Possibly the best piece of software that Microsoft has published in ages, WorldWide Telescope lets users explore the universe with impressive content from the Hubble Space Telescope, NASA's Spitzer Space Telescope, the Chandra X-Ray Observatory Center, and other famed ground- and space-based telescopes. Colorful nebulae, distant galaxies, black holes, and radiation clouds are all accessible from your desktop with a few clicks.

WorldWide Telescope interface
Collections in the Explore tab offer shortcuts to amazing photographs like this one. (Credit: CNET Networks/Microsoft Research)

You can move around the sky by clicking with your left mouse and dragging the screen. Seven tabs help you navigate: Explore, Guided Tours, Search, Community, Telescope, View, and Settings. There are multiple mouse and keyboard commands for rotating and tilting the view, and zooming in and out. Right-click on any object to learn more about it. You can save your favorite places in the universe in "My Collections," and you can watch guided tours conducted by both experts and users. You can add text, images, and shapes to enhance your tour, and you can even layer a soundtrack and voice-over.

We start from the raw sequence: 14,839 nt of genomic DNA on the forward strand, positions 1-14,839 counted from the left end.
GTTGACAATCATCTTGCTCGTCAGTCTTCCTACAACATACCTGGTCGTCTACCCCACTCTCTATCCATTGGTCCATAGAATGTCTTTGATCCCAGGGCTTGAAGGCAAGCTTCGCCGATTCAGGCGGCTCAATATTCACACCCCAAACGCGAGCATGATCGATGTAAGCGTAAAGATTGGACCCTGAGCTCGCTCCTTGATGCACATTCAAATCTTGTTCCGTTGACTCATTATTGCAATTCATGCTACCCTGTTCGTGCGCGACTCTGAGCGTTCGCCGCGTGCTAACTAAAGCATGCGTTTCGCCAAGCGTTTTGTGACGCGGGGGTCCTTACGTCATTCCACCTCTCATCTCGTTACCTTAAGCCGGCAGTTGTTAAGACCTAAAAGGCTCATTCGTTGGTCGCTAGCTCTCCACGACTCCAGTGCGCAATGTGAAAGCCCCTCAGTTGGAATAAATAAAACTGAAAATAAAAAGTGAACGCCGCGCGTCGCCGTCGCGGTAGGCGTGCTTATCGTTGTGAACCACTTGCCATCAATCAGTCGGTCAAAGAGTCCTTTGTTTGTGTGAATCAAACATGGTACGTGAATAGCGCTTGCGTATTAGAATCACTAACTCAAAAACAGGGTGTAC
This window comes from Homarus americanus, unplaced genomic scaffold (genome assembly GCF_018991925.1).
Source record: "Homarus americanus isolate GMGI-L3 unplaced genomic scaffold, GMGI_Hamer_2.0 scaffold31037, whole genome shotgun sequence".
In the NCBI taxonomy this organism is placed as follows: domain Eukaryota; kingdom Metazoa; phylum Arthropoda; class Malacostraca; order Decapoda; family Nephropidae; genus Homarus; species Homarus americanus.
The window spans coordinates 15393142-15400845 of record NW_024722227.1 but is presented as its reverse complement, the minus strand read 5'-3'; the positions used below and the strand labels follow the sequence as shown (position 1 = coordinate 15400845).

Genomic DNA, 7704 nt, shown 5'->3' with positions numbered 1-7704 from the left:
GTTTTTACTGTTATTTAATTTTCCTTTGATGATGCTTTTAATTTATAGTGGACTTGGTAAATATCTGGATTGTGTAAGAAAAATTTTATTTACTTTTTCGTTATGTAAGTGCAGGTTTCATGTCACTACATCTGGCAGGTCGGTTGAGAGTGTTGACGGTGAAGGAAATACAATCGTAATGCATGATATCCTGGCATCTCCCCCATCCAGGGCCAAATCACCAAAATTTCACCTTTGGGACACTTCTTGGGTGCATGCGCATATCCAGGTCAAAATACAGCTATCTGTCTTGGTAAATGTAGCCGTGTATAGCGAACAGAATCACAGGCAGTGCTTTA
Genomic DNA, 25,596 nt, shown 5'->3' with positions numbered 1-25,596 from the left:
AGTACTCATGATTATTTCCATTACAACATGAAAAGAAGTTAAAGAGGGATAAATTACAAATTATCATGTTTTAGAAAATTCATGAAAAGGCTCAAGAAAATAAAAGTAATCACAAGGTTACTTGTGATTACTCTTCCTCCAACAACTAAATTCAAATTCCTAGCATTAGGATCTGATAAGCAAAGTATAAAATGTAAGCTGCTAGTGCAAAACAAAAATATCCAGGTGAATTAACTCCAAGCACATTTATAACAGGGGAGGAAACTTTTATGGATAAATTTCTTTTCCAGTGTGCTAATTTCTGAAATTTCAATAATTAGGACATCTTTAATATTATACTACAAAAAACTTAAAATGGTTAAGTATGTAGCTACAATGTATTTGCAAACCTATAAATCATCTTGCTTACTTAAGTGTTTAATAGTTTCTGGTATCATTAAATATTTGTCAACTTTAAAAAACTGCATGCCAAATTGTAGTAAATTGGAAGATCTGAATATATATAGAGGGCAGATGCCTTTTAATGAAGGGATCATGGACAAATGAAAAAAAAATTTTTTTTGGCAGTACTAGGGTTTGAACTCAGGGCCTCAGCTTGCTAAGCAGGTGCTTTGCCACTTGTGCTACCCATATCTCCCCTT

There are a few niggling bugs--zooming with the mouse wheel is inaccurate, canceling the download of a guided tour crashes the program, and the help content is hidden underneath the Explore drop-down menu. However, the software boasts a hoard of amazing telescope imagery to be explored as well as very cool features that let you view, save, and manage that imagery in many ways. WorldWide Telescope appears to be an invaluable tool for hobbyists, astronomers, students, educators, or anyone curious about the universe.